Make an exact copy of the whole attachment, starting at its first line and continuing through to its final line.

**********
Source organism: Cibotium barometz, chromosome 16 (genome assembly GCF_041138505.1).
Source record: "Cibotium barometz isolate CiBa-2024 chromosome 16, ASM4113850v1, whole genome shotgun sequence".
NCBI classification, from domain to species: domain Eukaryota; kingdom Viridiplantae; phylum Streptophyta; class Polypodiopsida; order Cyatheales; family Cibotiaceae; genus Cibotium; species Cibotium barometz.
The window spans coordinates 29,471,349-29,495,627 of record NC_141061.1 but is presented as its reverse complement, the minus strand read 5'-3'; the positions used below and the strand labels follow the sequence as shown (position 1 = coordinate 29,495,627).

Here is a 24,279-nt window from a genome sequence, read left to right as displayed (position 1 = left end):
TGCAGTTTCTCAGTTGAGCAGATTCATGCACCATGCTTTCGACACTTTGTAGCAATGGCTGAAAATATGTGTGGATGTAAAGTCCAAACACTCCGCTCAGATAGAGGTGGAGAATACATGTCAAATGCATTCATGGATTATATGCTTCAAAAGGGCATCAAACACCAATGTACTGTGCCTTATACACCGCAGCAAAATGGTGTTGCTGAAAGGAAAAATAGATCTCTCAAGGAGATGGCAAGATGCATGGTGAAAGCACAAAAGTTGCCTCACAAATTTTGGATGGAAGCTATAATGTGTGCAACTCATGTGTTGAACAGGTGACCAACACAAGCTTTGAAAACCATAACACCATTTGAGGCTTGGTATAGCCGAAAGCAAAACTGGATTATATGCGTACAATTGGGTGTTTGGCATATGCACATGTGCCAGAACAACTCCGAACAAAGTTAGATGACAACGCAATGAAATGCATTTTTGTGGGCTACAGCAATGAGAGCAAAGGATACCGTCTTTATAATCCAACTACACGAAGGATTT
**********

Source organism: Cibotium barometz, chromosome 16 (genome assembly GCF_041138505.1).
Source record: "Cibotium barometz isolate CiBa-2024 chromosome 16, ASM4113850v1, whole genome shotgun sequence".
NCBI classification, from domain to species: domain Eukaryota; kingdom Viridiplantae; phylum Streptophyta; class Polypodiopsida; order Cyatheales; family Cibotiaceae; genus Cibotium; species Cibotium barometz.
The window spans coordinates 29,471,349-29,495,627 of record NC_141061.1 but is presented as its reverse complement, the minus strand read 5'-3'; the positions used below and the strand labels follow the sequence as shown (position 1 = coordinate 29,495,627).

Here is a 24,279-nt window from a genome sequence, read left to right as displayed (position 1 = left end):
TGCAGTTTCTCAGTTGAGCAGATTCATGCACCATGCTTTCGACACTTTGTAGCAATGGCTGAAAATATGTGTGGATGTAAAGTCCAAACACTCCGCTCAGATAGAGGTGGAGAATACATGTCAAATGCATTCATGGATTATATGCTTCAAAAGGGCATCAAACACCAATGTACTGTGCCTTATACACCGCAGCAAAATGGTGTTGCTGAAAGGAAAAATAGATCTCTCAAGGAGATGGCAAGATGCATGGTGAAAGCACAAAAGTTGCCTCACAAATTTTGGATGGAAGCTATAATGTGTGCAACTCATGTGTTGAACAGGTGACCAACACAAGCTTTGAAAACCATAACACCATTTGAGGCTTGGTATAGCCGAAAGCAAAACTGGATTATATGCGTACAATTGGGTGTTTGGCATATGCACATGTGCCAGAACAACTCCGAACAAAGTTAGATGACAACGCAATGAAATGCATTTTTGTGGGCTACAGCAATGAGAGCAAAGGATACCGTCTTTATAATCCAACTACACGAAGGATTT